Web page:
According to a memo obtained by the Herald Net, Sheriff Adam Fortney stated that it would be once again up to officers, troopers, and deputies to decide whether or not to book an arrestee into the Snohomish County Jail. The decision is a reversal of previous booking restrictions that were enacted to decrease the number of inmates housed at the facility in an effort to slow the spread of COVID-19. With discretion left to officers, it's likely the jail will see an increase in its population, placing the health and safety of inmates and employees at risk of contracting the disease.
A Matter of Public Safety
In his memo, Fortney stated that the decision to lift booking restrictions was not made lightly. He said that the initial mandate was enacted at the height of the coronavirus pandemic as a way to prepare for the "worse possible outcome." By limiting the number of bookings, the Snohomish County Jail population could be kept low, allowing individual inmates to be housed in single cells.
Fortney said that now that the spread of COVID-19 has slowed, and business is gradually returning to normal, the Snohomish County Jail can start operating as it did previously, with some modifications.
Before the COVID-19 outbreak, the jail held about 950 inmates. After the booking restrictions were put in place, that number dropped to just under 300, marking a nearly 70% decrease.
Fortney said that with the current jail population so low, the facility has about 600 available cells where each inmate could have their own. Additionally, the jail has the resources to adhere to safety guidelines issued the Centers for Disease Control and Prevention. In fact, Fortney stated, the Snohomish County Jail can and has "exceeded recommendations" from the health agency. Because of this, the department can once again focus on its goal of protecting public safety by keeping those accused of crimes off the streets.
What About the Safety of Inmates?
Sheriff's Fortney’s decision to lift booking restrictions is not without controversy. Even though the Snohomish County Jail might be able to house inmates in single-occupancy cells, their safety is still at risk.
Many people booked into jails and prisons arrive with existing medical conditions, such as severe asthma, that might put them at increased risk of contracting COVID-19. Interactions with others who may be carrying the disease is still possible. In Snohomish County Jail, 2 employees and 5 inmates have tested positive for the coronavirus.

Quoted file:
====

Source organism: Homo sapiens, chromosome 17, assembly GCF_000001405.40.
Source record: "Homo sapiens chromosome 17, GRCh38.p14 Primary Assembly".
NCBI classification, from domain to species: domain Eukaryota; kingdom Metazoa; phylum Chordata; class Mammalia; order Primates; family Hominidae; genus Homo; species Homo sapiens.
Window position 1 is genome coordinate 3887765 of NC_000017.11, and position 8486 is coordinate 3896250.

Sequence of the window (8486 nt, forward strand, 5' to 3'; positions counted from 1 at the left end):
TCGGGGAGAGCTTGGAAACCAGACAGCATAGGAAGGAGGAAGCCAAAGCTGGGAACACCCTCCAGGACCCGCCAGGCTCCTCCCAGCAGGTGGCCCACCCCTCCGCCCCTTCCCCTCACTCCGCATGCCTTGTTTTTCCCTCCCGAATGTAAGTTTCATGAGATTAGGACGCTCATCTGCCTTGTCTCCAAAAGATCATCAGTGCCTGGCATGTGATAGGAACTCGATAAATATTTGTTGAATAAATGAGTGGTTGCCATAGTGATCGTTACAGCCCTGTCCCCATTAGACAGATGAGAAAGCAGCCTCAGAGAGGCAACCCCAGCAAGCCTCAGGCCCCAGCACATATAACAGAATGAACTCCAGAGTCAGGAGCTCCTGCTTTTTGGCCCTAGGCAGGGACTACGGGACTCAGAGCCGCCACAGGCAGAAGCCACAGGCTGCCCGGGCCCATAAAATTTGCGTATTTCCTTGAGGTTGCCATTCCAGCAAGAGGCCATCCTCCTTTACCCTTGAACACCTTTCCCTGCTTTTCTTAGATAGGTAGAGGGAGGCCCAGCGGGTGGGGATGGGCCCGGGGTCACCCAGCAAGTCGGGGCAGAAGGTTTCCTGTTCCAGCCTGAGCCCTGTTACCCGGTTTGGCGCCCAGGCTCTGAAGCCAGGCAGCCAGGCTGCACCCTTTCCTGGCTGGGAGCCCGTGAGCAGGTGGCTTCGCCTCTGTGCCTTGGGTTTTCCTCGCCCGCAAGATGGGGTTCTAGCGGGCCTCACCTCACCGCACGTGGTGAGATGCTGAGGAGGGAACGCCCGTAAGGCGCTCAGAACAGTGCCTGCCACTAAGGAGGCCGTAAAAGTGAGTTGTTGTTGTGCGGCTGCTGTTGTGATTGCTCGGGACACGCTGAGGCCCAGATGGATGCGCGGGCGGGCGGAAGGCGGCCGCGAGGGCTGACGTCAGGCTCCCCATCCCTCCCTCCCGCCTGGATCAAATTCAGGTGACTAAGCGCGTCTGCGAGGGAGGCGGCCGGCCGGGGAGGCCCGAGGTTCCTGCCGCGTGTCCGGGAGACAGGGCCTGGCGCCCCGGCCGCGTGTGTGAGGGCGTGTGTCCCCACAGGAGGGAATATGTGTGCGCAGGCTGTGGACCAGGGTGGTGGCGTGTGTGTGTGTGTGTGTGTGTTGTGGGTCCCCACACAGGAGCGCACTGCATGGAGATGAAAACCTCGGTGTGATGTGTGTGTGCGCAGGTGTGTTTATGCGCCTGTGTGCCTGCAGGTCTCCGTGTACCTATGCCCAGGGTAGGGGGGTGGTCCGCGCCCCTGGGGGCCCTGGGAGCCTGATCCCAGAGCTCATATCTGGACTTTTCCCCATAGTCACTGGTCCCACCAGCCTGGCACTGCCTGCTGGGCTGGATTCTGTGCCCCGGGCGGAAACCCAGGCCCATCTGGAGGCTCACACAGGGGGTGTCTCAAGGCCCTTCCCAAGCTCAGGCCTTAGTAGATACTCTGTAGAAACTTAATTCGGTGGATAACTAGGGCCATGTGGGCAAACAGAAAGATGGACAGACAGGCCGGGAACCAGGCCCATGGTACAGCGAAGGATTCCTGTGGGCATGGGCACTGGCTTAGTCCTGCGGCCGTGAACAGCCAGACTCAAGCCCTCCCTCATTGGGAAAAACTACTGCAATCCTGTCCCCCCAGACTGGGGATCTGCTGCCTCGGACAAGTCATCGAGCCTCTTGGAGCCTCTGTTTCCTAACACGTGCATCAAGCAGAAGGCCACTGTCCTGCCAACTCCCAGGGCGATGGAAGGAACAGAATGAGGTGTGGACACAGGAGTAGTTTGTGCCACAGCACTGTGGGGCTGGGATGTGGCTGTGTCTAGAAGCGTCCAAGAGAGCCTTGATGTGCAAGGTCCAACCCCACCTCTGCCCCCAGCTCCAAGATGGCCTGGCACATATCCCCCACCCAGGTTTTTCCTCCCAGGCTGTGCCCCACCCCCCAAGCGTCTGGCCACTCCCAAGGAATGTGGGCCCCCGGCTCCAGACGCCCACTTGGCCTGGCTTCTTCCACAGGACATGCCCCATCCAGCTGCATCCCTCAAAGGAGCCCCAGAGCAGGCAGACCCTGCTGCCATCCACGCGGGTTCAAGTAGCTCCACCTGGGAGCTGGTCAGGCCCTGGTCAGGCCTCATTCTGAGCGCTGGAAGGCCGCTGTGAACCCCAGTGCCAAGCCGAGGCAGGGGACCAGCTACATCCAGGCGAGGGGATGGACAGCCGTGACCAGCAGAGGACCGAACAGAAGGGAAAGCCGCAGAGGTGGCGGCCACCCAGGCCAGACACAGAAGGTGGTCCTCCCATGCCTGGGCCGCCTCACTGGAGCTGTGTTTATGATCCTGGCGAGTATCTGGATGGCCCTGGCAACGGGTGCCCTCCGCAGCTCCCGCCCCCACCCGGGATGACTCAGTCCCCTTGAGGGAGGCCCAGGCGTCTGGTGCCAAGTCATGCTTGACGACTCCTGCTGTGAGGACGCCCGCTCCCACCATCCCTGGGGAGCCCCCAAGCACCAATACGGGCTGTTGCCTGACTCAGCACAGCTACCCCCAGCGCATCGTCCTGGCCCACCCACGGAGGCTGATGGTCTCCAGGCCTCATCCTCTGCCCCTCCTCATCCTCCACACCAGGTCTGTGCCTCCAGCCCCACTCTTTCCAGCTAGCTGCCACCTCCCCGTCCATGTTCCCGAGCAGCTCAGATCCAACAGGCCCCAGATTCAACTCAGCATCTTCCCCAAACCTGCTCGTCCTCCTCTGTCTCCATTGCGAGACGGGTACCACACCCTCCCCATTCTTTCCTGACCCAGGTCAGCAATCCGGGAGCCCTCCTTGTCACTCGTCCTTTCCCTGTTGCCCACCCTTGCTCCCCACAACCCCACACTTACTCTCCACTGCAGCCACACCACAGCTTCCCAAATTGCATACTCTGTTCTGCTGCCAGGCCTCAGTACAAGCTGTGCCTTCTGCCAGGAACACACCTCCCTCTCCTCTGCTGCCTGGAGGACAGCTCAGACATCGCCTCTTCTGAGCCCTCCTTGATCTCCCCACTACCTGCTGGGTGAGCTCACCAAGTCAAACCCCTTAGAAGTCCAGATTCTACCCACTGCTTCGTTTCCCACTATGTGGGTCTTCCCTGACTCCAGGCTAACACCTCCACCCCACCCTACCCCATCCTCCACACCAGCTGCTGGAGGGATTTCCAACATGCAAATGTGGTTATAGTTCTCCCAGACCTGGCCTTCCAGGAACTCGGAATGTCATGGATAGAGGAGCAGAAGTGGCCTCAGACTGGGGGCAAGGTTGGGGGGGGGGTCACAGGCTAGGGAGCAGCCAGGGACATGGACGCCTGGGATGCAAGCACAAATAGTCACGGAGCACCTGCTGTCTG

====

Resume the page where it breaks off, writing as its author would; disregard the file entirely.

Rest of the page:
Just one person has the potential to start a mass outbreak within the facility. Snohomish County Corrections Bureau Chief Jamie Kane said that if an increased jail population starts to put others at risk, they will assess the situation to determine whether or not to restore the booking restrictions.
What About Those Awaiting Trial?
Many people being held in jail are those awaiting trial for an alleged offense. That means innocent people are sitting behind bars. And with the State Supreme Court recently issuing an order extending the suspension of all non-essential court proceedings until July 6, 2020, these individuals could be locked up for nearly two months without having been proven guilty.
The Snohomish County Prosecutor's office will still be adhering to its temporary guidelines for releasing defendants, which means some wouldn't have to spend more than a few days in jail.
According to the Herald Net, Prosecutor Adam Cornell said that the office would not hold defendants:
- Booked for non-violent and non-sexual offenses
- Who may be susceptible to contracting COVID-19
- Charged with misdemeanors or gross misdemeanors (except DUI or domestic violence offenses)
- Charged with simple possession
- Who could do an alternative justice program
At DUIHeroes, our Lynnwood attorney fights hard to protect the rights of the accused. If you or a loved one has been arrested and jailed for a DUI offense, contact us at (425) 296-9358 to discuss your legal options.